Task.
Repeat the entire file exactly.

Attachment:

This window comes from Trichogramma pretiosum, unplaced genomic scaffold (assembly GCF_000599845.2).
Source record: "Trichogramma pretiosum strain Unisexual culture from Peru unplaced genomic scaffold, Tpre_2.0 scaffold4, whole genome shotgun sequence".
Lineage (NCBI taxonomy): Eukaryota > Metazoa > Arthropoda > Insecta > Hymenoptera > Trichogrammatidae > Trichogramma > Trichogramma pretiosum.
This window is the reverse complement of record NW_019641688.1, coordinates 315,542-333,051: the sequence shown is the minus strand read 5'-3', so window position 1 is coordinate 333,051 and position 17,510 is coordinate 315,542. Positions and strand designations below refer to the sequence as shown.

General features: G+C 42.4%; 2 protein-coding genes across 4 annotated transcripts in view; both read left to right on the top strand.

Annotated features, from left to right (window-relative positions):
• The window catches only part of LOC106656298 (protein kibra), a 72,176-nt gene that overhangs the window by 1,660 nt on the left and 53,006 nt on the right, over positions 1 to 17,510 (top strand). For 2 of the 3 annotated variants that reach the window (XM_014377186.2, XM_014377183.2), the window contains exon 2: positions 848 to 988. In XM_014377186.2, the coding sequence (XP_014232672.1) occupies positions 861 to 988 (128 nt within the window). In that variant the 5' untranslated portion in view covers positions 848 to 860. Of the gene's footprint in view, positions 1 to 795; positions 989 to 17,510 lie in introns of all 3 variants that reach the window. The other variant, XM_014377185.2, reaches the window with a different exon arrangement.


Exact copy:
This window comes from Trichogramma pretiosum, unplaced genomic scaffold (assembly GCF_000599845.2).
Source record: "Trichogramma pretiosum strain Unisexual culture from Peru unplaced genomic scaffold, Tpre_2.0 scaffold4, whole genome shotgun sequence".
Lineage (NCBI taxonomy): Eukaryota > Metazoa > Arthropoda > Insecta > Hymenoptera > Trichogrammatidae > Trichogramma > Trichogramma pretiosum.
This window is the reverse complement of record NW_019641688.1, coordinates 315,542-333,051: the sequence shown is the minus strand read 5'-3', so window position 1 is coordinate 333,051 and position 17,510 is coordinate 315,542. Positions and strand designations below refer to the sequence as shown.

General features: G+C 42.4%; 2 protein-coding genes across 4 annotated transcripts in view; both read left to right on the top strand.

Annotated features, from left to right (window-relative positions):
• The window catches only part of LOC106656298 (protein kibra), a 72,176-nt gene that overhangs the window by 1,660 nt on the left and 53,006 nt on the right, over positions 1 to 17,510 (top strand). For 2 of the 3 annotated variants that reach the window (XM_014377186.2, XM_014377183.2), the window contains exon 2: positions 848 to 988. In XM_014377186.2, the coding sequence (XP_014232672.1) occupies positions 861 to 988 (128 nt within the window). In that variant the 5' untranslated portion in view covers positions 848 to 860. Of the gene's footprint in view, positions 1 to 795; positions 989 to 17,510 lie in introns of all 3 variants that reach the window. The other variant, XM_014377185.2, reaches the window with a different exon arrangement.